Stewart unabashedly demands that preachers see themselves as more than a talking head for 30 or so minutes on Sunday morning. He wishes to overcome the cultural “inclination to regard the preacher as the purveyor of religious homilies and ethical uplift” and replace it with its original intent, “the herald of the mighty acts of God” (16). His opening chapters reveal that preaching is an eternal art in the dual sense that it has been carried on by men to the present day since Christ walked the Earth, and that its impacts are eternal in the future! For preaching should revolve around one theme and one theme only, the saving Gospel of Jesus Christ. Stewart claims that “the basic message thus remains constant and invariable,” but in the face of an ever changing world “our presentation of it must take account of, and largely conditioned by, the actual world on which our eyes look out today” (11). This sets the stage for the rest of the book, which covers the means by which the Gospel is to be proclaimed. His style and authority feel timeless, putting modern authors to shame, as he rightfully reestablishes the critical importance of preaching the message of Christ “in and out of season.”
Stewart first calls preachers to be bold with the Gospel, stating that “your task is to confront the rampant disillusionment of the day, and smash it with the Cross of Christ and shame it with the splendor of the Resurrection” (20). The reason for this boldness is because despite external appearances people are crying out for a “word from the Lord.” Thus, he states that “this is not time to be offering a reduced, milk-and-water religion” or a “a mild and undemanding half-Christianity.” Instead of continuing to “emasculate” the Gospel he demands that all preachers “Preach Christ today in the total challenge of His high, imperious claim” (26-27). Ultimately, Stewart states that “No preaching that failed to exalt Christ is worthy to be called Christian preaching” (61).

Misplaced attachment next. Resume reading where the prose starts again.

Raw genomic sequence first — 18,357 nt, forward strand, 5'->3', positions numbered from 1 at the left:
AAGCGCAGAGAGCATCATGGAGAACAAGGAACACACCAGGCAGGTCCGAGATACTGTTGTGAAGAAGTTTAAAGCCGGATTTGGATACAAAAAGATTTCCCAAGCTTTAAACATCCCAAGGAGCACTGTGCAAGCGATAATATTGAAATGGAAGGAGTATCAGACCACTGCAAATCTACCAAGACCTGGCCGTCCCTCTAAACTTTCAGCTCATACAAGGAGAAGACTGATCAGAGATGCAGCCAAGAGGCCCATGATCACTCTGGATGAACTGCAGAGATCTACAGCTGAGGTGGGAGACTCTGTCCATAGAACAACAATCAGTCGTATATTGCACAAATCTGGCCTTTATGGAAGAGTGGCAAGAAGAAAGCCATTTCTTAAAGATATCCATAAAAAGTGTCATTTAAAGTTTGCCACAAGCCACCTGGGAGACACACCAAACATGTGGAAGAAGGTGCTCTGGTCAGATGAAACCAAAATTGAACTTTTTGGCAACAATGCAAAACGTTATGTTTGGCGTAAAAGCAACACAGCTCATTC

Secondly, Stewart calls all people to the mission of God. He believes that all preachers ought “to summon men to share with Jesus in the great crusade which began at Calvary and Pentecost” until the whole earth is filled with the glory of the Lord. Wherever people resist the call, Steward states that we must object to rejection demanding that they “reflect on what it will feel like for any disciple to stand before Christ at last and say, 'The world mission of Your religion had no help from me!'” (31).
Finally, Stewart also provides some incredibly practical matters for preaching because“in the age of broadcasting delivery is crucial, since people will not tolerate bumbling or pulpit voice when they're so used to professional speakers” (176). Of primary importance is the solution to the controversy over preaching's rightful place (or lack thereof) in the worship service. Here he claims that preaching is a form of worship since it fulfills Dr. William Temple's definition of worship: “To worship is to quicken the conscience by the holiness of God, to feed the mind with the truth of God, to open the heart to the love of God, to devote the will to the purpose of God” (73). After this he offers advice on: the length of a preaching series (no more than eight or nine, and six is ideal) (168), whether or not to speak from a manuscript (beginning preachers should wright out sermons in the beginning, but not preach from them) (177), and mannerisms and movement (be sparing, natural and intrinsic) (185).
The one weakness that seemed to interfere with Stewart's communication is distance between the time that he wrote and modern readers of today. Often times Steward uses phrases or expressions that he expects his original audience to be culturally preconditioned to understand, such as “purple passages,” but have fallen out of usage by the time of a modern reading. Since this doesn't occur frequently, little can be done today about the language or word choice Stewart chose to utilize without violating the original text short of potentially inserting an editor's footnote to define or explain such terms.
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